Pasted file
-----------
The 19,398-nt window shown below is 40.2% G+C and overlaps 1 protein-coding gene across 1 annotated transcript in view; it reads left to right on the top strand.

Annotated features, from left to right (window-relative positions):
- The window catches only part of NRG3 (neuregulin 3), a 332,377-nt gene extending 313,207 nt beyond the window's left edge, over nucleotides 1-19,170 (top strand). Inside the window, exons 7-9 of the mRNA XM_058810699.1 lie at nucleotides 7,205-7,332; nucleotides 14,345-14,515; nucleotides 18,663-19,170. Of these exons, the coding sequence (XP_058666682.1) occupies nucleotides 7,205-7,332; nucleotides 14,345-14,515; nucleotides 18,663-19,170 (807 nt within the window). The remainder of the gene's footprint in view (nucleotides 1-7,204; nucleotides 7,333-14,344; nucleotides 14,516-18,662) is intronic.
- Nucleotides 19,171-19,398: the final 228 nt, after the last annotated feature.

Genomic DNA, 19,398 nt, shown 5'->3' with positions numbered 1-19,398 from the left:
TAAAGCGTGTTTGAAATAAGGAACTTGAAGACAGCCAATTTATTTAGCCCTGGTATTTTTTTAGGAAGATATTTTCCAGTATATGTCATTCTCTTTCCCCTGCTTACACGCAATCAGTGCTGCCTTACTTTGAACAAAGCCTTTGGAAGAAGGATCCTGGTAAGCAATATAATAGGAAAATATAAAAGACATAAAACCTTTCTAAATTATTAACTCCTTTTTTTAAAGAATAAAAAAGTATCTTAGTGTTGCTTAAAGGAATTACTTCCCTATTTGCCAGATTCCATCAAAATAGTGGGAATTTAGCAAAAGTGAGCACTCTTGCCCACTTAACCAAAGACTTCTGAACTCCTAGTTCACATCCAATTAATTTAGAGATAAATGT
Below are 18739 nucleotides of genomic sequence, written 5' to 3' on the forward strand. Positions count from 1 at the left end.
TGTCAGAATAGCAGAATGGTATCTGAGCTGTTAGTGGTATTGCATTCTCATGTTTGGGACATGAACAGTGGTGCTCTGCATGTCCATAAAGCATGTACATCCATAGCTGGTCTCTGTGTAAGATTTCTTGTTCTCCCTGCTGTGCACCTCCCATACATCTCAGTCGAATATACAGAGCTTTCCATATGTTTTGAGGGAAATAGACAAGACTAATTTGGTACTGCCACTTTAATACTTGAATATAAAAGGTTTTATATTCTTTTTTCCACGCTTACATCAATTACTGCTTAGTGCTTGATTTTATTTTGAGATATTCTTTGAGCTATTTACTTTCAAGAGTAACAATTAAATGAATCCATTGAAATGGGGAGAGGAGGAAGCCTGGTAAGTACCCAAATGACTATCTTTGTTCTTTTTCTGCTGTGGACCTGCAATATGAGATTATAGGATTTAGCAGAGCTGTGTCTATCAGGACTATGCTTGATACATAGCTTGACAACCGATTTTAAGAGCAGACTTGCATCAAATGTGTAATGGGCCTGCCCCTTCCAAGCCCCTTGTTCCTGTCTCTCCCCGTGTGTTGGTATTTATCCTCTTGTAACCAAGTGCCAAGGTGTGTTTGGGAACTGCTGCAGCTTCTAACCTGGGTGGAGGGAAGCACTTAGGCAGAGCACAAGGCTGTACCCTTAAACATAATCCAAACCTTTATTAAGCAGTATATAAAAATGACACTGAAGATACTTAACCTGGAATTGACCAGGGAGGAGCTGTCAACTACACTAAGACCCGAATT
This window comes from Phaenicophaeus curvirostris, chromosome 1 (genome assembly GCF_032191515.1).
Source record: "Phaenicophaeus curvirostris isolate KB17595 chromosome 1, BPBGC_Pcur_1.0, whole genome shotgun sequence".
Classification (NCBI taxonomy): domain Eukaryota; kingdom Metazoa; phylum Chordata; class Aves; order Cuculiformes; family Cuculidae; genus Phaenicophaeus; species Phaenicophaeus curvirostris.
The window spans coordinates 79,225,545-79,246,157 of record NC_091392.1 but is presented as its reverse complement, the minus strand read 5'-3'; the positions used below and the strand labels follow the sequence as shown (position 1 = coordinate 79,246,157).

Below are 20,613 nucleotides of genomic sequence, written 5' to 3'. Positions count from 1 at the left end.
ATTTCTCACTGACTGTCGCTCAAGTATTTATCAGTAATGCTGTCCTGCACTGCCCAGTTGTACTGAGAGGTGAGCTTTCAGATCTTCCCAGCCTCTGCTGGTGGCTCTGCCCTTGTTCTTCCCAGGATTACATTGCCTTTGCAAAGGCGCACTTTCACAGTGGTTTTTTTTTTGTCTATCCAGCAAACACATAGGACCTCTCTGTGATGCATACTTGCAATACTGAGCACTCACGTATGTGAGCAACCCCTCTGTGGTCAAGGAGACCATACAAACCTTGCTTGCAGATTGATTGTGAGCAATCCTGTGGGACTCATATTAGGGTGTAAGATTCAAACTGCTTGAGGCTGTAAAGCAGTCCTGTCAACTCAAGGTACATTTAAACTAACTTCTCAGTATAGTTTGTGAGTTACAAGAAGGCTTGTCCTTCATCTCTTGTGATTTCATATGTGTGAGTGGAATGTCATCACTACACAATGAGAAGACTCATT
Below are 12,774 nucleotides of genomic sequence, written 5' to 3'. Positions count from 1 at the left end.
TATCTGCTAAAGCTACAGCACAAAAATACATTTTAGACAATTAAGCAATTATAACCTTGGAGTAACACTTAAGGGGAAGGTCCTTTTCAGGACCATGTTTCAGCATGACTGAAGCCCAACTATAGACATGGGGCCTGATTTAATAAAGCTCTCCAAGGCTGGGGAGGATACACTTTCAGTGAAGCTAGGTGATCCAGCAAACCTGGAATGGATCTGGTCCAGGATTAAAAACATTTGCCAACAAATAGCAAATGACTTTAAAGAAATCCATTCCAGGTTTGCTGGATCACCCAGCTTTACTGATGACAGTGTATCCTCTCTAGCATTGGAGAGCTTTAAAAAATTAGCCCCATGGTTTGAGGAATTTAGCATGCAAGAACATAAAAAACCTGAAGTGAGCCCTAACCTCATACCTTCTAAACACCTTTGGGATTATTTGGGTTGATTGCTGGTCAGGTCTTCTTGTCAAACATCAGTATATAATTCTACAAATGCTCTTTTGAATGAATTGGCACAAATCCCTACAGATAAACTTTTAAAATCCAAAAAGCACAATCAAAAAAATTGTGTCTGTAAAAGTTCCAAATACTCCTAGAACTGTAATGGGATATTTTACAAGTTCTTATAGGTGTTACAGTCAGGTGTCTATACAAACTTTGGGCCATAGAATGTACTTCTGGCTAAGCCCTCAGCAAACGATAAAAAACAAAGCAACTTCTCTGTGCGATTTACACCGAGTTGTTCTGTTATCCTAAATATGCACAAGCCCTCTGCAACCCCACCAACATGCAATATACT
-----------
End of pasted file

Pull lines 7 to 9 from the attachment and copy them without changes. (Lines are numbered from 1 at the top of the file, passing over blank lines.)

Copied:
Below are 18739 nucleotides of genomic sequence, written 5' to 3' on the forward strand. Positions count from 1 at the left end.
TGTCAGAATAGCAGAATGGTATCTGAGCTGTTAGTGGTATTGCATTCTCATGTTTGGGACATGAACAGTGGTGCTCTGCATGTCCATAAAGCATGTACATCCATAGCTGGTCTCTGTGTAAGATTTCTTGTTCTCCCTGCTGTGCACCTCCCATACATCTCAGTCGAATATACAGAGCTTTCCATATGTTTTGAGGGAAATAGACAAGACTAATTTGGTACTGCCACTTTAATACTTGAATATAAAAGGTTTTATATTCTTTTTTCCACGCTTACATCAATTACTGCTTAGTGCTTGATTTTATTTTGAGATATTCTTTGAGCTATTTACTTTCAAGAGTAACAATTAAATGAATCCATTGAAATGGGGAGAGGAGGAAGCCTGGTAAGTACCCAAATGACTATCTTTGTTCTTTTTCTGCTGTGGACCTGCAATATGAGATTATAGGATTTAGCAGAGCTGTGTCTATCAGGACTATGCTTGATACATAGCTTGACAACCGATTTTAAGAGCAGACTTGCATCAAATGTGTAATGGGCCTGCCCCTTCCAAGCCCCTTGTTCCTGTCTCTCCCCGTGTGTTGGTATTTATCCTCTTGTAACCAAGTGCCAAGGTGTGTTTGGGAACTGCTGCAGCTTCTAACCTGGGTGGAGGGAAGCACTTAGGCAGAGCACAAGGCTGTACCCTTAAACATAATCCAAACCTTTATTAAGCAGTATATAAAAATGACACTGAAGATACTTAACCTGGAATTGACCAGGGAGGAGCTGTCAACTACACTAAGACCCGAATT
This window comes from Phaenicophaeus curvirostris, chromosome 1 (genome assembly GCF_032191515.1).